While there is no consensus on how the balance between reputation rights and freedom of expression should be struck, some proposals are not controversial. Incalculable damage to reputation can be caused by the publication or dissemination of defamatory material.
The damage is generally proportional to the severity of the accusations and the extent of the dissemination. Freedom of speech is a fundamental value in any democracy, but not all speech deserves equal protection. More latitude should be given to speech that is in the public interest, as it is integral to, for example, the decisions we make at the ballot box, the exposure of public wrongdoing or the exposure of hypocrisy.
There is, however, a difference between content that is in the public interest and content that interests the public, and a gulf between responsible investigative journalism and vile defamation.
Ben Roberts-Smith is the tallest of the great poppies; a handsome Victoria Cross winner and highly decorated soldier turned successful businessman. Roberts-Smith’s main complaint is that in a series of articles on the pages of this and other Nine headlines by journalists Nick McKenzie, Chris Masters and David Wroe – themselves highly decorated in their fields – he was charged with committing heinous crimes, including murder, on the battlefields of Afghanistan. The main defense of publishers is that of the truth.
When the 10-week trial begins on Monday, Judge Anthony Besanko, sitting without a jury, will hear evidence on Roberts-Smith’s standing in the community, before attention turns to whether the editors can prove that the imputations they published about him are true.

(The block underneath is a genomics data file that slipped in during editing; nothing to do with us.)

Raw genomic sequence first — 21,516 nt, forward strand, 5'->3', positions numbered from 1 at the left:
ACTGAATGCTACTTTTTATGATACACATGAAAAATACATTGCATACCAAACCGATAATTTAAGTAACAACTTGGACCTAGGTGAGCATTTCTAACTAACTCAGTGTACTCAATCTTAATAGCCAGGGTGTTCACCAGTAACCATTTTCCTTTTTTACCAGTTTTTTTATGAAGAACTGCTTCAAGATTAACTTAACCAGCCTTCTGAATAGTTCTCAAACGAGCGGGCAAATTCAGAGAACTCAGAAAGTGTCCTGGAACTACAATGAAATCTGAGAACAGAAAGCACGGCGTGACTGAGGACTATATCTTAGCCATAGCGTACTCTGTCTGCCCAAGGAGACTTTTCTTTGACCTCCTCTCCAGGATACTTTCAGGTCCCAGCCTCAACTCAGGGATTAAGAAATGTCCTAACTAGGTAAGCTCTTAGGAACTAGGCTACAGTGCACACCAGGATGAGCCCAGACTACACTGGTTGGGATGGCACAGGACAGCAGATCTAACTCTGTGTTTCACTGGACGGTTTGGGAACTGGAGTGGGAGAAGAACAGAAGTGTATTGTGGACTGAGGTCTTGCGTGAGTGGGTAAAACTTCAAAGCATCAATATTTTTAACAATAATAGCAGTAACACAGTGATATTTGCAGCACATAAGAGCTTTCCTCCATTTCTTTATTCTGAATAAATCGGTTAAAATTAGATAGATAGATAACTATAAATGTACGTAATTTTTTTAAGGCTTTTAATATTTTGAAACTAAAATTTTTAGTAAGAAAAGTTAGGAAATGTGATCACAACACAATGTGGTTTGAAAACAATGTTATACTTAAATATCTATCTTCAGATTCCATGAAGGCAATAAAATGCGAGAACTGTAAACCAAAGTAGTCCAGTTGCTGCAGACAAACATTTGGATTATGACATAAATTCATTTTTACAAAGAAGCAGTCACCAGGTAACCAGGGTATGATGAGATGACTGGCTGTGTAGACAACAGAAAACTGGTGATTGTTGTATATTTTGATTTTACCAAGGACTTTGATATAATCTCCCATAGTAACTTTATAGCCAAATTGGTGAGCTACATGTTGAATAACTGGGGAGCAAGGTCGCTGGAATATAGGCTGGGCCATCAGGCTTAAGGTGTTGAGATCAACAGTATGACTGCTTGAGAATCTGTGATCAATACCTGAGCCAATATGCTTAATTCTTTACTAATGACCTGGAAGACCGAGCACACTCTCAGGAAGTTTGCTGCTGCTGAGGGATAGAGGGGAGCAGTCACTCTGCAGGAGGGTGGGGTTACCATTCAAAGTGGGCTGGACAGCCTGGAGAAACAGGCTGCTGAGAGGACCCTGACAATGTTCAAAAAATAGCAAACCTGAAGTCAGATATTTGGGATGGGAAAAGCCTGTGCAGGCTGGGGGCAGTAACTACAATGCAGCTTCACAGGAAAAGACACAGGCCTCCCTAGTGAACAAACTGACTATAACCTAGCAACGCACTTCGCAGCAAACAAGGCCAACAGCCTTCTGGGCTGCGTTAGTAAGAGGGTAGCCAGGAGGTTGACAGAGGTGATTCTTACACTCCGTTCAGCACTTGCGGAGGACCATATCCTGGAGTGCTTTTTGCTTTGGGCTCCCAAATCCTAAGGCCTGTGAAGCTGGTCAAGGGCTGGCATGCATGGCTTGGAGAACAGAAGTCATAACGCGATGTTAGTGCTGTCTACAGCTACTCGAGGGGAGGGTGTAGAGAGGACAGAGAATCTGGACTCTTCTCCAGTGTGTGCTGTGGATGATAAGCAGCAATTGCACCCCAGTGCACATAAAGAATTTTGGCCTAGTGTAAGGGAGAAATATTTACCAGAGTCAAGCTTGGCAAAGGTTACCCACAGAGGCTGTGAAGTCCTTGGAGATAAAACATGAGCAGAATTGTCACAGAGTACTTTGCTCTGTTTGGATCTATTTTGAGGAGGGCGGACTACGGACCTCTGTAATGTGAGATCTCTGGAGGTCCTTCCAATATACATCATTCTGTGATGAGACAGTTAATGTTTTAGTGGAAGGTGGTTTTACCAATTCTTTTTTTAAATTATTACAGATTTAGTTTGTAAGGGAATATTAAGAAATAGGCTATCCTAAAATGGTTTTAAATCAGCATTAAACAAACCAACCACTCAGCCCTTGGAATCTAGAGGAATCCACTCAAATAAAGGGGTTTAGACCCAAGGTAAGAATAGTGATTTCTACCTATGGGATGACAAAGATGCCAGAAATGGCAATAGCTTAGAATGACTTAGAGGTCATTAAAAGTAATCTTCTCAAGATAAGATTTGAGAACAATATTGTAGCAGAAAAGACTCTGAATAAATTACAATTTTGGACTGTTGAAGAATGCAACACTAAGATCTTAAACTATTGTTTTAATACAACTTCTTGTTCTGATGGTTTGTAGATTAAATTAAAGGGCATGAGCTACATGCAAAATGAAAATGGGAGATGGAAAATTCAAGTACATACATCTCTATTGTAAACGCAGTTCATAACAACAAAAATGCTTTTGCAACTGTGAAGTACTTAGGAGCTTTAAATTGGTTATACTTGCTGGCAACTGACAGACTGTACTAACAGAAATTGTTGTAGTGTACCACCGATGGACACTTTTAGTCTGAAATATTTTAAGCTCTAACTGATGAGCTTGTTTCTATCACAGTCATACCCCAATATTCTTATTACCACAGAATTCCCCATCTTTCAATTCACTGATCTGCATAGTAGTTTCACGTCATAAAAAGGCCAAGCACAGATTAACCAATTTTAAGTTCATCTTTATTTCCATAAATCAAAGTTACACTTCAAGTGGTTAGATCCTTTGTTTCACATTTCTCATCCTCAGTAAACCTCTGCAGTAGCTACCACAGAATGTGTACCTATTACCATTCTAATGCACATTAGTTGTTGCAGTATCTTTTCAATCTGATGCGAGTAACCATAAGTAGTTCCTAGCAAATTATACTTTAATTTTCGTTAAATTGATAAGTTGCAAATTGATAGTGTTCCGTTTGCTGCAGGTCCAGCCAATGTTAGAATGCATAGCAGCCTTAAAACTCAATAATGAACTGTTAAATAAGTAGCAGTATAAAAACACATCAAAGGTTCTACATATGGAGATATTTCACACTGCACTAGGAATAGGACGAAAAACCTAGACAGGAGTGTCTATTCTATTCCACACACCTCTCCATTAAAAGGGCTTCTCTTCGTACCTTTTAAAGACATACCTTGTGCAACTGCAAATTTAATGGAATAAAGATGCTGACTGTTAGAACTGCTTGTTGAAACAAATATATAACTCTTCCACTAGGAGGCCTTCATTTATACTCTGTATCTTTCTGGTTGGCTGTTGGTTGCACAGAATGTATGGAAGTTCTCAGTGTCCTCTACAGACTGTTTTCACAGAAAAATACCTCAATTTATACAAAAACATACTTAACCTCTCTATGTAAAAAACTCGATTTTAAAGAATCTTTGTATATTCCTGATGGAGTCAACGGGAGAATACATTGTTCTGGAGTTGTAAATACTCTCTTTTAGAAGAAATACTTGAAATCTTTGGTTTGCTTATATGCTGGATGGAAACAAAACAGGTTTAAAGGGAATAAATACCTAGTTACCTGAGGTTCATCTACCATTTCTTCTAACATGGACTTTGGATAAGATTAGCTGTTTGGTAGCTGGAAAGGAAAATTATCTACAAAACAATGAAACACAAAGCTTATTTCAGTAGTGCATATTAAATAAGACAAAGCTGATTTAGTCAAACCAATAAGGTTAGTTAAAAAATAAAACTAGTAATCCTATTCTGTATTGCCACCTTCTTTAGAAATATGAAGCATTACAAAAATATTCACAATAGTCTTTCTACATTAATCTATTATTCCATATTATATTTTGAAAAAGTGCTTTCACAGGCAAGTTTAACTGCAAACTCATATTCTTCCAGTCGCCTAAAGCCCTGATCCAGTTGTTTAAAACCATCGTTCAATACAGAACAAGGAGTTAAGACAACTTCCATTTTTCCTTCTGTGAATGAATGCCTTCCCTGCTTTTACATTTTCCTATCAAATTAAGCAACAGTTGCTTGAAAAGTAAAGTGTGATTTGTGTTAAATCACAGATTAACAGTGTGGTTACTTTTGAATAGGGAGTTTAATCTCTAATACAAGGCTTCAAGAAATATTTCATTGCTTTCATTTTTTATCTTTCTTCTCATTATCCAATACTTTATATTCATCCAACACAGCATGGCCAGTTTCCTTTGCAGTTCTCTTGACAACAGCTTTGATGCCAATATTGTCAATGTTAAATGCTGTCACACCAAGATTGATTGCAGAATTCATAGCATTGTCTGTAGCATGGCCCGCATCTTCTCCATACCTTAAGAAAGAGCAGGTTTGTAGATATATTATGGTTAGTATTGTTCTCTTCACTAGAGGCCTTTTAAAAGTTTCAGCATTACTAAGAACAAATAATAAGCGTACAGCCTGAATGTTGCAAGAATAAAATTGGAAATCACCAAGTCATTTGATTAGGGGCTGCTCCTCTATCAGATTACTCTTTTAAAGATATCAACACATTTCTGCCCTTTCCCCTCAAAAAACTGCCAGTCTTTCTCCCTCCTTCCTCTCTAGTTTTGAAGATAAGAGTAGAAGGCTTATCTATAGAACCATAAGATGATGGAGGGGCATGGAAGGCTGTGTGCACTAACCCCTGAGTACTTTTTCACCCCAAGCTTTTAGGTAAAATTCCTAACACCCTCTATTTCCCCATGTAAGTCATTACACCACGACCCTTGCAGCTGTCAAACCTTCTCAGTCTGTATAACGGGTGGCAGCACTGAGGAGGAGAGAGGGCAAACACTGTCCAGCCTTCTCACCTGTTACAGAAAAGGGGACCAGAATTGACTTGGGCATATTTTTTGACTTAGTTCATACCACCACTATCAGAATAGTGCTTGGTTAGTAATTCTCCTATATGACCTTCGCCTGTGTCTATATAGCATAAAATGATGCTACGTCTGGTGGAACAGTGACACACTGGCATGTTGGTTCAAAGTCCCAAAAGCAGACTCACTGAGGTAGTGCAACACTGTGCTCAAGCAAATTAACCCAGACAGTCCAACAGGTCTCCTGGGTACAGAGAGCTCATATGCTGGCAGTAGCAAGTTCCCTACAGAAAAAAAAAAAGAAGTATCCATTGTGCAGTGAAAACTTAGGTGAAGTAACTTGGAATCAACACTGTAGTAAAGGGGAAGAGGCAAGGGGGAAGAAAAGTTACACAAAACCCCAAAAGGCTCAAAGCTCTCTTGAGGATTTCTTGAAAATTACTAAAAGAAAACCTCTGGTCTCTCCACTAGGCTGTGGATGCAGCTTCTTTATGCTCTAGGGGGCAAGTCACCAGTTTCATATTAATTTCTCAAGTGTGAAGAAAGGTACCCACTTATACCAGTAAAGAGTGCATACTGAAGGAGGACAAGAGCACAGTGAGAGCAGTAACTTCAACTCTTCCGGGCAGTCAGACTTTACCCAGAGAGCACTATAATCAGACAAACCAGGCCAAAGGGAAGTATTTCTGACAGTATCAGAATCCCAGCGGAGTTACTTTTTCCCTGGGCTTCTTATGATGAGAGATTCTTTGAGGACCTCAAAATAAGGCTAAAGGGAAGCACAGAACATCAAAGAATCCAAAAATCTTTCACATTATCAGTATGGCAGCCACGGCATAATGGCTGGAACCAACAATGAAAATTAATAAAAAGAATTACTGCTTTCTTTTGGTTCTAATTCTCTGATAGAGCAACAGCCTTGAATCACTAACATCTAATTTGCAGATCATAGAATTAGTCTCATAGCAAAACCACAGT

In some ways, this is a war crimes trial masquerading as a libel action, conducted under the particular rules of engagement that apply in defamation law. On the one hand, like a prosecutor, publishers bear the burden of proof, but at the lower civilian level. The Roberts-Smith case will fail if the editors can prove, on a balance of probabilities, that the imputations their stories convey are matters of substantial truth.
Unlike standing in a criminal trial, Roberts-Smith has no practical right to silence. In order to explain the damage to his reputation, he will testify and be exposed to cross-examination.
Compared to the prosecutor’s position in a criminal trial, these questions favor the editors. In contrast, publishers do not have any of the coercive powers deployed by police and prosecutors in criminal investigations. They are powerless to execute search warrants or interview uncooperative witnesses.
There was no jail hearing to sort out and test the evidence. Publishers do not have access to the wealth of material generated during relevant investigations conducted by the Brereton investigation, the Australian Federal Police and the Office of the Special Investigator. These questions favor Roberts-Smith.
Superimposed on all of this, the trial will examine events that happened years ago halfway around the world and which are rightly subject to national security limitations. Some parts of the trial will take place behind closed doors, others in open court. The persistent global pandemic means that key witnesses will testify by video link from Afghanistan through interpreters. Police will be following the trial closely.
Roberts-Smith would be funded by Kerry Stokes, chairman of Nine’s bitter rival, the Seven Group. The costs to both sides will be mind-boggling – millions of dollars each – and out of proportion to the damages Roberts-Smith could reasonably expect to receive even if he succeeds in full.
The Roberts-Smith lawsuit will not test the outer limits of defamation law. This will, in my opinion, be proof of the defamation lawyer aphorism that it is truth or nothing; and the layman’s aphorism that in most cases the only real winners are the lawyers. But the stakes for both sides could not be higher. It will be an exciting competition.
Dr Matt Collins AM QC is a lawyer from Melbourne. He represented Nine in the action brought by former treasurer Joe Hockey, and Rebel Wilson in his action against Bauer Media.